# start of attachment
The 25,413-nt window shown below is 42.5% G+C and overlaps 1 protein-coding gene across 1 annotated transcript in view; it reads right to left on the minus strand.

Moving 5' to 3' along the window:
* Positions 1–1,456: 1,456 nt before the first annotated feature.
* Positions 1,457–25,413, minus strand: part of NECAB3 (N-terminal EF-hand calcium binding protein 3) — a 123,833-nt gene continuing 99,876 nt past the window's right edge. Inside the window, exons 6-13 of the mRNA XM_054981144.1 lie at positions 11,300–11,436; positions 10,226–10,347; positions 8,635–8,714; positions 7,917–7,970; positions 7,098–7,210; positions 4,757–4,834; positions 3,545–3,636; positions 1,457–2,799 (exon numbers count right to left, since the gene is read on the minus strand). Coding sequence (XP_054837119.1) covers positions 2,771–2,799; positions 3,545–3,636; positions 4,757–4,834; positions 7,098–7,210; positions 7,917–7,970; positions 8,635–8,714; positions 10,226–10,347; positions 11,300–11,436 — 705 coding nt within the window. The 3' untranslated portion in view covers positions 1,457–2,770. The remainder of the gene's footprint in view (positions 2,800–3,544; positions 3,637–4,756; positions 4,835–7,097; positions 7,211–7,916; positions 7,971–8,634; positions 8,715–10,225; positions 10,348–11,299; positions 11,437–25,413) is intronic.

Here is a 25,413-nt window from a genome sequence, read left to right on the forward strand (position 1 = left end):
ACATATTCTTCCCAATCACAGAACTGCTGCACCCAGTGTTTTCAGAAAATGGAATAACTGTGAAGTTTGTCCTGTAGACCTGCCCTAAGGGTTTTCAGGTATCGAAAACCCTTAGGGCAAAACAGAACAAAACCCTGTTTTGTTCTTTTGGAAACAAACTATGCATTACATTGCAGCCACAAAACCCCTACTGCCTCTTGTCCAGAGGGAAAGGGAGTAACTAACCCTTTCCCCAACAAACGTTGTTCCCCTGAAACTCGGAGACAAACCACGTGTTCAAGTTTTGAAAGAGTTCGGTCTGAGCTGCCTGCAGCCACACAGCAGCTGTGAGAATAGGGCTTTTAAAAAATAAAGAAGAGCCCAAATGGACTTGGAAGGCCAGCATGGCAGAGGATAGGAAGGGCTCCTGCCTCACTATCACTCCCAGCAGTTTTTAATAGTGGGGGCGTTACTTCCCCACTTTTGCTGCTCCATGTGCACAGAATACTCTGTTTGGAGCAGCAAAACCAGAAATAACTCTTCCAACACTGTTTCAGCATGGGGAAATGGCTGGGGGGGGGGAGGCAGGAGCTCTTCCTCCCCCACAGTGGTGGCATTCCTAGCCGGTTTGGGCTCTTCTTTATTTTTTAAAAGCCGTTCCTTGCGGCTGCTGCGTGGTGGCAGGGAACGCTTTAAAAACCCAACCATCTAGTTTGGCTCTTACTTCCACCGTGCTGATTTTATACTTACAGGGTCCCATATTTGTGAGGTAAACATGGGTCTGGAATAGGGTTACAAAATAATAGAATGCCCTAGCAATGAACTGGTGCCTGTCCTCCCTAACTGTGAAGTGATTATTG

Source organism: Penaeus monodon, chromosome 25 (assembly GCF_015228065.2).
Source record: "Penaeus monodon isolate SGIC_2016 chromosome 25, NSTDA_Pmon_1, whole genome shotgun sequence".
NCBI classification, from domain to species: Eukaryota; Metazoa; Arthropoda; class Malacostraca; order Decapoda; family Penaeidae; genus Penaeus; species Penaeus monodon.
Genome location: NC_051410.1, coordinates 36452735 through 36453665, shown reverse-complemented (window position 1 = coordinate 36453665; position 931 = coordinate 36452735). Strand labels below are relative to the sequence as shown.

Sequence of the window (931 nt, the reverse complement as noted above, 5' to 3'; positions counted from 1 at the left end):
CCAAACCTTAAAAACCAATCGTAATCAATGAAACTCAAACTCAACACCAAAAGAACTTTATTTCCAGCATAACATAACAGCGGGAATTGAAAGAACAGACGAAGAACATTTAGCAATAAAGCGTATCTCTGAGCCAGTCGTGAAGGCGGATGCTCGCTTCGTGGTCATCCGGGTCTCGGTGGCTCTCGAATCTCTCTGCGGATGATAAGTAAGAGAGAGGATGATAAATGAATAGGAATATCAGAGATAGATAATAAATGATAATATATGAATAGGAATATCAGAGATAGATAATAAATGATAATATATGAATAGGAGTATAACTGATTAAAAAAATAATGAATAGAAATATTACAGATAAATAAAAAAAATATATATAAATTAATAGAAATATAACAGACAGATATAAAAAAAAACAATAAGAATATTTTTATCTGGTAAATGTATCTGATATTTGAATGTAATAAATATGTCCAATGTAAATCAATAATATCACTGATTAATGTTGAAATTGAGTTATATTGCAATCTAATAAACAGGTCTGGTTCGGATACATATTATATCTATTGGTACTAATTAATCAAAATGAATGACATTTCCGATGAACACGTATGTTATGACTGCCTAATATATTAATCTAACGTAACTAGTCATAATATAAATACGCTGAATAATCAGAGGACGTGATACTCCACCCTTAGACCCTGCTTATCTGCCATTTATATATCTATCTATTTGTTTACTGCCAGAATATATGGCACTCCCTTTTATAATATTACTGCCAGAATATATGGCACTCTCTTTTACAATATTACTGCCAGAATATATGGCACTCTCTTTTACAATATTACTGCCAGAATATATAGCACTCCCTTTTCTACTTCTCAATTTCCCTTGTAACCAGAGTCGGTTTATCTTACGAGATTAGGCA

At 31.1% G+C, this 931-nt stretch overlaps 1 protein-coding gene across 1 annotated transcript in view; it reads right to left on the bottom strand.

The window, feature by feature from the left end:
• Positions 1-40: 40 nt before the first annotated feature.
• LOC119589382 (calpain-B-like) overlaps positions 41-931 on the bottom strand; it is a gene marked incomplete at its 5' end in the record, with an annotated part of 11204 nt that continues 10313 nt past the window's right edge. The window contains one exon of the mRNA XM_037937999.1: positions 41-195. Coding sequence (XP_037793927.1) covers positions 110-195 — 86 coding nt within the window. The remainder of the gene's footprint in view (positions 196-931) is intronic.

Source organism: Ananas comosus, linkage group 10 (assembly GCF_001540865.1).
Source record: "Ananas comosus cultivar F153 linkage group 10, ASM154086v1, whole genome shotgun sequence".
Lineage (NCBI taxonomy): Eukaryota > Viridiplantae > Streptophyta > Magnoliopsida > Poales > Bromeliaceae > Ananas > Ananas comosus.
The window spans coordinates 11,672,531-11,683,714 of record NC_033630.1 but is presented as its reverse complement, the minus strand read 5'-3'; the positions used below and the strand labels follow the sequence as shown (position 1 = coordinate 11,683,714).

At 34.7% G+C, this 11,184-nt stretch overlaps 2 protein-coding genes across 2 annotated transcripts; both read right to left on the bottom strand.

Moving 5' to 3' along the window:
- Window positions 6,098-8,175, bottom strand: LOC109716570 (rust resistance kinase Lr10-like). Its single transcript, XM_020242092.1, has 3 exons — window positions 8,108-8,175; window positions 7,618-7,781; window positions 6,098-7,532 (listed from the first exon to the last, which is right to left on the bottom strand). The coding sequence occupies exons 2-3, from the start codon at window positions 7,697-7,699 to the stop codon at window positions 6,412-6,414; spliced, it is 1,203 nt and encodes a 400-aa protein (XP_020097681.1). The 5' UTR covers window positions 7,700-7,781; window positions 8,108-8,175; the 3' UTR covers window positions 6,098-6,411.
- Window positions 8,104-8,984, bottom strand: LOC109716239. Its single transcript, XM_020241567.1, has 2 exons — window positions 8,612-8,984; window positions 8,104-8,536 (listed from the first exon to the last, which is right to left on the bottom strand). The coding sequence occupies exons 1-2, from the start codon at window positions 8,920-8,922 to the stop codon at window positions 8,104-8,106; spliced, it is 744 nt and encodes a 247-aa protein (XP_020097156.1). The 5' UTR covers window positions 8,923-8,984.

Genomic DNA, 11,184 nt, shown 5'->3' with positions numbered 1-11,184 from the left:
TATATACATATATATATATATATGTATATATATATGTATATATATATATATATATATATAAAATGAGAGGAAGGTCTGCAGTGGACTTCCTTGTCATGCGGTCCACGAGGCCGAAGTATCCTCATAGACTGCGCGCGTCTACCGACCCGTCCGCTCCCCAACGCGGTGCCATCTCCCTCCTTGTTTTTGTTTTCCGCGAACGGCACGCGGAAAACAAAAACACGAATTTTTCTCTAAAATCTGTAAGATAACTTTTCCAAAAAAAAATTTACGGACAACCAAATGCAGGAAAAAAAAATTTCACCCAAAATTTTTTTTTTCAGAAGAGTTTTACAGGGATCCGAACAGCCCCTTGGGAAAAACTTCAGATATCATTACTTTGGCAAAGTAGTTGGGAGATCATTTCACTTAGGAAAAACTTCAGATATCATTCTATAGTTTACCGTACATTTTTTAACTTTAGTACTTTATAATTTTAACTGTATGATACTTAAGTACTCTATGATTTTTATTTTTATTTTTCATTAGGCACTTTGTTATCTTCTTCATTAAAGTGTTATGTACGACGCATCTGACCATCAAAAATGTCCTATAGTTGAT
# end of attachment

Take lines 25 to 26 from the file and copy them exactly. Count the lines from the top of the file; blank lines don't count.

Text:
Genomic DNA, 11,184 nt, shown 5'->3' with positions numbered 1-11,184 from the left:
TATATACATATATATATATATATGTATATATATATGTATATATATATATATATATATATAAAATGAGAGGAAGGTCTGCAGTGGACTTCCTTGTCATGCGGTCCACGAGGCCGAAGTATCCTCATAGACTGCGCGCGTCTACCGACCCGTCCGCTCCCCAACGCGGTGCCATCTCCCTCCTTGTTTTTGTTTTCCGCGAACGGCACGCGGAAAACAAAAACACGAATTTTTCTCTAAAATCTGTAAGATAACTTTTCCAAAAAAAAATTTACGGACAACCAAATGCAGGAAAAAAAAATTTCACCCAAAATTTTTTTTTTCAGAAGAGTTTTACAGGGATCCGAACAGCCCCTTGGGAAAAACTTCAGATATCATTACTTTGGCAAAGTAGTTGGGAGATCATTTCACTTAGGAAAAACTTCAGATATCATTCTATAGTTTACCGTACATTTTTTAACTTTAGTACTTTATAATTTTAACTGTATGATACTTAAGTACTCTATGATTTTTATTTTTATTTTTCATTAGGCACTTTGTTATCTTCTTCATTAAAGTGTTATGTACGACGCATCTGACCATCAAAAATGTCCTATAGTTGAT